Icelandic archaeologists, while excavating in the village of Arnarfjordur, discovered a very long medieval house, probably one of those described in the saga of the settlement of this island.
The opening was reported by the local news agency RUV. Back in 2013, archaeologists discovered a caked and very old ash heap that pointed to the possible location of an ancient farm. Due to problems with funding, excavations began only in 2017. They are held in Arnarfjordur, near the church town of Augkula.
The archaeologists were right – the ash found earlier led to the discovery of a 10th century farm settlement. Only this year, researchers managed to unearth an entire earthen house, in which a large furnace with cracked stones was found. A hut 23 meters long was discovered nearby – it was an extremely long residential structure for that time period.
Inside the hut, a long hearth was discovered, made in the traditional Icelandic style. It looks like it was a very large farm, as during excavations nearby a smithy, a workshop, a cowshed and three more modest residential buildings were found. However, archaeologists suggest that this could also be a small settlement in which miners lived – there is an iron mine nearby.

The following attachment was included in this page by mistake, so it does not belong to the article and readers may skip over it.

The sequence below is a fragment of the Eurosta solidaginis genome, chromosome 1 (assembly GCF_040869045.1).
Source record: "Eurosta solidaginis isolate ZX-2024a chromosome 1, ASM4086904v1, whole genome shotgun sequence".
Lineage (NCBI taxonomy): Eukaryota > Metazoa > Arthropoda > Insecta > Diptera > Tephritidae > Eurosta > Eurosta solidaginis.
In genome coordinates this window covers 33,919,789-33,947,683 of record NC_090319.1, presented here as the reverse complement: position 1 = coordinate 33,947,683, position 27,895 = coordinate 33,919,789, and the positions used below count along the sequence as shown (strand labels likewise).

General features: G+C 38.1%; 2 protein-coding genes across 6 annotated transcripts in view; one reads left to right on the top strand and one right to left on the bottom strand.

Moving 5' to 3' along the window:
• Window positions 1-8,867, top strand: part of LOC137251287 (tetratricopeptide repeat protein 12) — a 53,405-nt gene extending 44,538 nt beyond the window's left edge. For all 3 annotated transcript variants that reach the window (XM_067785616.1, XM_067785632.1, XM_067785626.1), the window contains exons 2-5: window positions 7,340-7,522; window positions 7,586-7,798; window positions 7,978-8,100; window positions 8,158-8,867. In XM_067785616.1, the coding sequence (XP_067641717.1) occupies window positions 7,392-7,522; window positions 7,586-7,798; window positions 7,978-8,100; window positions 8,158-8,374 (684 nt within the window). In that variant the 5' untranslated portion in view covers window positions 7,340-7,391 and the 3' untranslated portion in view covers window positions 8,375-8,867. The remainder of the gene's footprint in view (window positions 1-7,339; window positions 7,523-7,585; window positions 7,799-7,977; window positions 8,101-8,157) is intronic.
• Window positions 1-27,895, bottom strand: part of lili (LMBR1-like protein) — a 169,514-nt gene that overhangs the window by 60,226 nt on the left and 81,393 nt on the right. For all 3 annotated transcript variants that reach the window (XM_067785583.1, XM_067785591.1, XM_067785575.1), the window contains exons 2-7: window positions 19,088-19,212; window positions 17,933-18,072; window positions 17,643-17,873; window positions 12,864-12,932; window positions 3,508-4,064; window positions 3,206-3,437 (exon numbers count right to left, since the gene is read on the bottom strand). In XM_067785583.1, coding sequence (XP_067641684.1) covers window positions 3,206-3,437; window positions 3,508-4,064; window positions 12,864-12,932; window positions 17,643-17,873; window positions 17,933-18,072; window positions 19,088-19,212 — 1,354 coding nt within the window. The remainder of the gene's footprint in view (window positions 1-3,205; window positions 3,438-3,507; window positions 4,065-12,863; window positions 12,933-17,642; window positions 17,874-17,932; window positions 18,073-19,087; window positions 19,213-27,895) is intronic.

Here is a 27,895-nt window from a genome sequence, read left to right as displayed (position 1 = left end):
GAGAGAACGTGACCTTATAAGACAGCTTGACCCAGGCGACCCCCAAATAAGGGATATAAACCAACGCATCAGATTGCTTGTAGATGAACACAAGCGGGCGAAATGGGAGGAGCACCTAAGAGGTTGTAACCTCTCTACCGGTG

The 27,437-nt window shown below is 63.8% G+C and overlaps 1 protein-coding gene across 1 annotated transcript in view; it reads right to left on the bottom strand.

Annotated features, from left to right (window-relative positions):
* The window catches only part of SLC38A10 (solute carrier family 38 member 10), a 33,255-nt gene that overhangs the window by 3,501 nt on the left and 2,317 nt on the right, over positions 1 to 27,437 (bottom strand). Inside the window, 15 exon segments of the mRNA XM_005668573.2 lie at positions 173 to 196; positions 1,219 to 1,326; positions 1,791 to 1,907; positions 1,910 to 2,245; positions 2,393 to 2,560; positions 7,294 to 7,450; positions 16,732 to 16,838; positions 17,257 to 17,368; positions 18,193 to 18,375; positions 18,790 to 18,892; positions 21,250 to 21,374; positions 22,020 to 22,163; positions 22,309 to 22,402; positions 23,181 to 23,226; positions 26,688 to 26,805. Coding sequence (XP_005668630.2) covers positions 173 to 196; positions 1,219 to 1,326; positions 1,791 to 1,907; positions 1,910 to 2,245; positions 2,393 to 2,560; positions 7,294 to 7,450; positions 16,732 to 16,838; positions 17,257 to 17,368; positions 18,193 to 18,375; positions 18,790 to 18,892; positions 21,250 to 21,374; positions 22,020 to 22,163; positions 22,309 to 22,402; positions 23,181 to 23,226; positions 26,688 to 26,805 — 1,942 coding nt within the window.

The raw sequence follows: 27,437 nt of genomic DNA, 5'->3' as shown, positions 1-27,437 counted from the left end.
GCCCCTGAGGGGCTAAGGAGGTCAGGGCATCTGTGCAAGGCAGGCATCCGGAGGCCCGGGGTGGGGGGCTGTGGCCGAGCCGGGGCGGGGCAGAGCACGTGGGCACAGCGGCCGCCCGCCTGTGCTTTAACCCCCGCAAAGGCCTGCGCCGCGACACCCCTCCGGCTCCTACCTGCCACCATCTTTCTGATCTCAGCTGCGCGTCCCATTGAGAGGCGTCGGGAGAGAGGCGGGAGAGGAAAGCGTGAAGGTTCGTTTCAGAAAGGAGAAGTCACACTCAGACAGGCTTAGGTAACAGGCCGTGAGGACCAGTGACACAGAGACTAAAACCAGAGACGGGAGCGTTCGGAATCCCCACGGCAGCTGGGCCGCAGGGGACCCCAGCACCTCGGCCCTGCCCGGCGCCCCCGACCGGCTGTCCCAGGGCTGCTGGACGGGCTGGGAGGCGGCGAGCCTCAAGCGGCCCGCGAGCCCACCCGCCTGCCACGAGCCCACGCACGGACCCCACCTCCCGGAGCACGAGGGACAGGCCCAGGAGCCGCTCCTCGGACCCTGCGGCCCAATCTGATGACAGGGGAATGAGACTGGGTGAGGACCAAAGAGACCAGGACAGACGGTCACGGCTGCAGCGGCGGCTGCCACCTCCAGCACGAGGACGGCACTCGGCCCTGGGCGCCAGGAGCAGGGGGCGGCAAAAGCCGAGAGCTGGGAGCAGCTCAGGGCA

According to Ancient Origins, the finds were literally based on the study of the ancient sagas. One of them called “Landnamabok” was written in the first half of the 12th century. It is the oldest written record ever discovered, detailing the settlement of Iceland.
This epic is a list of the first Icelandic inhabitants by name. It includes 3000 names of people and 1400 place names. “Landnamabok” assures that the first settler in the town of Svinadalur was a certain Eyvindur Audkula. And around 1300 AD, a certain Kolbein Bjarnason Auchilingur became a local jarl, that is, a count. Studying these ancient records, archaeologists gradually came to the conclusion that the structures they excavated could well have been the settlement of the early 10th century, mentioned in the saga.